Conservation Trust for North Carolina recently acquired 21 acres in Jackson County’s Hi-Mountain subdivision. The property, known as Woodfin Creek Headwaters, abuts a 25-acre property owned by CTNC at Blue Ridge Parkway milepost 447. CTNC will donate both properties to the National Park Service to expand the boundary of the Blue Ridge Parkway.

Read what local media had to say about Woodfin Creek:

The property conserves a portion of land at the headwaters of Woodfin Creek, upstream of Woodfin Falls in the Little Tennessee River basin. It will contribute to the complex of land assembled around Waterrock Knob establishing a 5,000-acre recreation area near the south end of the Blue Ridge Parkway.

Conserving land along the Blue Ridge Parkway enhances the landscape’s resilience to our changing climate by providing protected places where human and natural communities can move and adapt. With an elevation range from 4,840 to 5,060 feet, the newly-protected Woodfin Creek Headwaters has the potential to support significant numbers of rare plant and animal species.

“With the addition of the Woodfin Creek Headwaters property, we’re pleased to expand the boundary of protected lands along the Blue Ridge Parkway,” said Rusty Painter, CTNC Land Protection Director. “This property lies within a state-designated Natural Heritage Area, contains pockets of spruce-fir forest that will preserve the ecological diversity of the region, and is in close proximity to the Mountains-to-Sea Trail.”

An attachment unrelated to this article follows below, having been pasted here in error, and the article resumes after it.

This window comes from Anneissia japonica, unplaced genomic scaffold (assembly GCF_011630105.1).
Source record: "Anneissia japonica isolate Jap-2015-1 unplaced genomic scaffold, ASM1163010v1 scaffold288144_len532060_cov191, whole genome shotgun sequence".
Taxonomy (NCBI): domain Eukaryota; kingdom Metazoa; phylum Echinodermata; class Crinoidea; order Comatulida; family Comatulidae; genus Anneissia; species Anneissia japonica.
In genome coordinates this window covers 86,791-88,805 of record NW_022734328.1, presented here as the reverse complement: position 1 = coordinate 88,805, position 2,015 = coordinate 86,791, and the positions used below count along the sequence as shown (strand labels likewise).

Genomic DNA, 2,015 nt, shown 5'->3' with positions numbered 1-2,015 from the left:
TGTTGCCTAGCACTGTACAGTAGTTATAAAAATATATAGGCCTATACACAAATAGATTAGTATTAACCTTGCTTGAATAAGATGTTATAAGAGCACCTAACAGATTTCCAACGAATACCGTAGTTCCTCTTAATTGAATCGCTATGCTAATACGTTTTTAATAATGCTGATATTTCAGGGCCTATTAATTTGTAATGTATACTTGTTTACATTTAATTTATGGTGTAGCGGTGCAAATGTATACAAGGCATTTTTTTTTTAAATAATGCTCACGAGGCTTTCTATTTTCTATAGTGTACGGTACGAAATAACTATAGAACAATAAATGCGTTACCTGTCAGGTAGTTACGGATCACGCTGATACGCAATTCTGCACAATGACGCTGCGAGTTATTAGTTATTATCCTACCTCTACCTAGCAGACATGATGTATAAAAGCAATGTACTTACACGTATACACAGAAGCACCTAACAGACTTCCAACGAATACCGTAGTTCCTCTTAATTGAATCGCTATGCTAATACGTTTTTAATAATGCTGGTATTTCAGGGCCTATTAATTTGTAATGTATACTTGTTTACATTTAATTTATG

The property is visible from the Mt. Lyn Lowry Overlook at Parkway milepost 445. It was generously donated to CTNC by John J. Scelfo. A native New Yorker and now Florida resident, Scelfo was introduced to the beauty of North Carolina by his business partner, George Escaravage, with whom he owns a 182-acre development in Asheville.

“The land seemed so appropriate for conservation purposes that the initial intention of developing or selling to a developer quickly changed,” said Scelfo. “We are proud to help protect the beauty and natural heritage of the region by donating this property to CTNC and the Blue Ridge Parkway.”

CTNC works with voluntary landowners along the Blue Ridge Parkway to protect streams, forests, farms, scenic vistas, wildlife habitat, parks, and trails. The Conservation Trust for North Carolina has now conserved 66 properties on the Blue Ridge Parkway, totaling 34,472 acres. For more information on Blue Ridge Parkway land protection efforts, visit

Other land trusts that conserve land in Jackson County include: Mainspring Conservation Trust, based in Franklin; Southern Appalachian Highlands Conservancy, based in Asheville; Highlands-Cashiers Land Trust, based in Highlands; and Conserving Carolina, based in Hendersonville.